For instance , etc . One then shows that the six relations , etc are satisfied. Actually, one proves that , with , where et are operators obeying the relations , and . The result concerning powers of quantum matrices follows.

This result implies immediately that the ``algebra of functions on '' is a subalgebra of the ``algebra of functions on '' as soon as s divides r and that, in particular, the algebra of functions on the classical group is a subalgebra of as soon as q is a root of unity. This embedding, obtained by using properties of powers of quantum matrices is an embedding of algebra but not of coalgebras; this can be seen as follows (we compare and ): the coproduct on the algebra spanned by the coordinate functions generating reads, when applied to the generator a, , etcSince is an algebra homomorphism i.e. , whereas the Hopf algebra has another coproduct, namely equal to . Therefore and are usually different.

Warning: We already mentioned the fact that (more precisely ) can be considered as a Hopf subalgebra of provided we define it by using divided powers of the Chevalley generators. We do not know any relation between this kind of embedding, which can be generalized to other q-analogues of Lie simple groups [20] and [21]) and the algebra embedding mentioned above (which seems to be only valid for ).

General remarks.

Embedding of in (with q a root of unity) can be visualized as a projection from the quantum group to the classical one, with a finite quantum group as ``fiber''. This finite quantum group should therefore itself be thought of as a ``group'' included in . Despite of the free use of a terminology borrowed from commutative geometry, note that in the present situation, spaces have no points (or very few...)! Morally, one would like to replace the enveloping algebra of the Lorentz group by the quantum enveloping algebra of , when . At the intuitive level (and although theses spaces have very few points) one can see the classical Lorentz group as a quotient of the quantum , with q a primitive root of unity, by a ``discrete quantum group'' described by . This was the idea advocated in a comment of [4]. We refrain to insist on the obvious similarities between some aspects of representation theory of and the Standard Model of elementary particles. We also refrain to insist on the obvious differences Notice that the finite quantum group , of dimension 27 (or , of dimension ) is an analogue of the discrete group that describes the relation between the Lorentz group and the spin group (the latter being the universal cover of the former): , relation which is, classically, at the origin of the difference between particles of integer and half-integer spin. Here, we have something analogous for . Whether or not one can build a realistic physical model along these lines, with non trivial prediction power, remains to be seen. We hope that the present contribution may help the interested readers to develop new ideas in this direction.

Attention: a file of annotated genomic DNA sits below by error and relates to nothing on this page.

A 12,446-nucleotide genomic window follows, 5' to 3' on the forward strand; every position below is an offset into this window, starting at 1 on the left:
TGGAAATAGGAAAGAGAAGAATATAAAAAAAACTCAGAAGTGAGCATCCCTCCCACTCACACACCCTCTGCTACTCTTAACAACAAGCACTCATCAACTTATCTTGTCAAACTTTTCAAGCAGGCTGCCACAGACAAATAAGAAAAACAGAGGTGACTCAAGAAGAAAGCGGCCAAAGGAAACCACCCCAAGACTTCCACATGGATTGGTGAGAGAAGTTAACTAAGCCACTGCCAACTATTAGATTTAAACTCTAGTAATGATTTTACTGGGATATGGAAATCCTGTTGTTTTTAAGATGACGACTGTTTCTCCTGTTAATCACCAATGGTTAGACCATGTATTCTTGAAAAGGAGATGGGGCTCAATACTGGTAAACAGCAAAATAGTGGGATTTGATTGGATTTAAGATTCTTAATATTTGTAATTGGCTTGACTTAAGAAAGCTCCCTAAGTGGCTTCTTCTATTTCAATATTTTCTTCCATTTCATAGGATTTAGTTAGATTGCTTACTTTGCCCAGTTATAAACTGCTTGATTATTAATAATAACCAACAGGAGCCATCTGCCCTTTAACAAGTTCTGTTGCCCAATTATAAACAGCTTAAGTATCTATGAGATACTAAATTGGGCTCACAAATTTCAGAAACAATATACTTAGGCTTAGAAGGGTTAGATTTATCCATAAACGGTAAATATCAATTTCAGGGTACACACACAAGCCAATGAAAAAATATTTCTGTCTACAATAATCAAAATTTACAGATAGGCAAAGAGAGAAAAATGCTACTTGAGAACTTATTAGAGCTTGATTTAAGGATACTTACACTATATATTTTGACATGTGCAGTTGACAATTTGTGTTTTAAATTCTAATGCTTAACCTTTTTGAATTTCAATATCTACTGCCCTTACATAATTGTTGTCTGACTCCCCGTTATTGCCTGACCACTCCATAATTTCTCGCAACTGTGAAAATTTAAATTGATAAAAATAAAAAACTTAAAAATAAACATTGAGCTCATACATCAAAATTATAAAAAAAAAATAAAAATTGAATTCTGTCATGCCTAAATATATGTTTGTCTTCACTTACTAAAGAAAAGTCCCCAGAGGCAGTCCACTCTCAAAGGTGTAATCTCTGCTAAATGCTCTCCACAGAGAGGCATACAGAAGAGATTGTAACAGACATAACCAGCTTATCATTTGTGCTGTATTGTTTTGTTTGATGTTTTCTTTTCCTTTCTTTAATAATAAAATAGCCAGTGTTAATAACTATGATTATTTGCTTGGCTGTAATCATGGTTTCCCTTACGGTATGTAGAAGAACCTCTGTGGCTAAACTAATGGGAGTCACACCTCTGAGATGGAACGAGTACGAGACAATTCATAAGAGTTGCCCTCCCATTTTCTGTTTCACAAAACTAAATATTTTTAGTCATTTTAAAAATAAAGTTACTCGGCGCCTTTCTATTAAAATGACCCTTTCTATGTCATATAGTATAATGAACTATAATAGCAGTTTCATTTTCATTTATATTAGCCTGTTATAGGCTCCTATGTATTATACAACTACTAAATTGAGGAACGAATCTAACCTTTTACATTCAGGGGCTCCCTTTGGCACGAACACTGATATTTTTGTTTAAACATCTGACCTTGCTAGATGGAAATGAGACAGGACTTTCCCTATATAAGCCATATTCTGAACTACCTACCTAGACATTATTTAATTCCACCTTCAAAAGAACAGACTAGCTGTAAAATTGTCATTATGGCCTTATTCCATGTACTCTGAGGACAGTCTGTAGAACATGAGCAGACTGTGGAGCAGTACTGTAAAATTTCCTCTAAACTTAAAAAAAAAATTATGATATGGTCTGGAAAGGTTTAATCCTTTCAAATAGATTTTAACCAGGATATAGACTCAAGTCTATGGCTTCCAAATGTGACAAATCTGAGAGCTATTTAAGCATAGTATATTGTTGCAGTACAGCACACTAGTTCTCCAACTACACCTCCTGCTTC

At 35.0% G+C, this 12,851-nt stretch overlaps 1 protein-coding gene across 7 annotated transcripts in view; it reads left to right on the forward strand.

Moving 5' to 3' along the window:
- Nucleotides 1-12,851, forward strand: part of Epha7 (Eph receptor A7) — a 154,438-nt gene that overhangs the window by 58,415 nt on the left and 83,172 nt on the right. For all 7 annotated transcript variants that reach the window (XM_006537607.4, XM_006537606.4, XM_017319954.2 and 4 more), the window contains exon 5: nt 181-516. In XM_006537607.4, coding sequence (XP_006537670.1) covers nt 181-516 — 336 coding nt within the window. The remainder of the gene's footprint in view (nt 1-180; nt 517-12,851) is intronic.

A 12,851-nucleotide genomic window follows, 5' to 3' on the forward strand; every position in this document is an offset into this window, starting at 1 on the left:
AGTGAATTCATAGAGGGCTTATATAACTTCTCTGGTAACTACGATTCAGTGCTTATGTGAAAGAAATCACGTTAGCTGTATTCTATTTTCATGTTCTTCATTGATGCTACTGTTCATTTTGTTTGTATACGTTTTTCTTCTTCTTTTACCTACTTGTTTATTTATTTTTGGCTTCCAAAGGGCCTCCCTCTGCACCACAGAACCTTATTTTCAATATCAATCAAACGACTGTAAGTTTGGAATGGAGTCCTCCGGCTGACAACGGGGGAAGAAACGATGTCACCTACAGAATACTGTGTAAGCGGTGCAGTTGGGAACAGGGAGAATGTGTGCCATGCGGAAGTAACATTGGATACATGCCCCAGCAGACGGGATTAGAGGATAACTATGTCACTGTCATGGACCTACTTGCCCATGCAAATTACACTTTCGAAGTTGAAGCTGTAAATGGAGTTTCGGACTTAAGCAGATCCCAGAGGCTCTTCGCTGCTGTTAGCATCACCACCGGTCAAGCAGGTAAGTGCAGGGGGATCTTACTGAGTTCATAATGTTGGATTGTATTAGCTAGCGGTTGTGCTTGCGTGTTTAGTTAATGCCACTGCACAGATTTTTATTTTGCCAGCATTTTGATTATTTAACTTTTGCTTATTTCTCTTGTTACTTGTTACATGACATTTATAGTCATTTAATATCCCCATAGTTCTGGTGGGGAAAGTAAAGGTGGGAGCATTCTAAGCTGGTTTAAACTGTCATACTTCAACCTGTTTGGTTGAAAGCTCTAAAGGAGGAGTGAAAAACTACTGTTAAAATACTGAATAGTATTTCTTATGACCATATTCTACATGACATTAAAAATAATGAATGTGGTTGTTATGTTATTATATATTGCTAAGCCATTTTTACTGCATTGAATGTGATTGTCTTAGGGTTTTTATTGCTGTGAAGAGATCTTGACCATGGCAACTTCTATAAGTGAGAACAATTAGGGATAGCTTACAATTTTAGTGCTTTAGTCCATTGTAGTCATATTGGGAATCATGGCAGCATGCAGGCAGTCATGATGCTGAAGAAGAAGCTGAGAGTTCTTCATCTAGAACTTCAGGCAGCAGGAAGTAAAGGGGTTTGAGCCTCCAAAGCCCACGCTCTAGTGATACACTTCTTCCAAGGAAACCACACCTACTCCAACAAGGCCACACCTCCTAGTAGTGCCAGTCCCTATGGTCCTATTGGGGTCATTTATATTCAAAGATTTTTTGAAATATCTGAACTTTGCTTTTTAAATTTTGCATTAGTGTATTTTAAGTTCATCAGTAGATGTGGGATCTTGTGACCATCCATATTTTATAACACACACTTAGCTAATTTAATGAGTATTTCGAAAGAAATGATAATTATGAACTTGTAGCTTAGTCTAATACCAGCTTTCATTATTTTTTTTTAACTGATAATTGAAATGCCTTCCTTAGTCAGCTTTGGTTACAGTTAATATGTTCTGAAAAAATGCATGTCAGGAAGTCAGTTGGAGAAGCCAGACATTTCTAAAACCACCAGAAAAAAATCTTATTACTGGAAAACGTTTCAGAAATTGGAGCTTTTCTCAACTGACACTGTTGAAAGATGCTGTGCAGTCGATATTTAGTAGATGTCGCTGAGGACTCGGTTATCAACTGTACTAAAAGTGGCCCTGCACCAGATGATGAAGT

Acknowledgments

Many results to be found here came from discussions with Oleg Ogievetsky. I want to thank him for many enlightening comments and, in particular, for his patience in explaining me the basics concerning representation theory of non semi-simple associative algebras.

This work was supported, in part, by a grant from the Instituto Balseiro (Centro Atomico de Bariloche). I want to thank everybody there for their warm hospitality and for providing a peaceful atmosphere which made possible the writing of these notes.

Next: References Up: No Title Previous: Others avatars for and

Robert Coquereaux
Tue Nov 5 15:18:21 MET 1996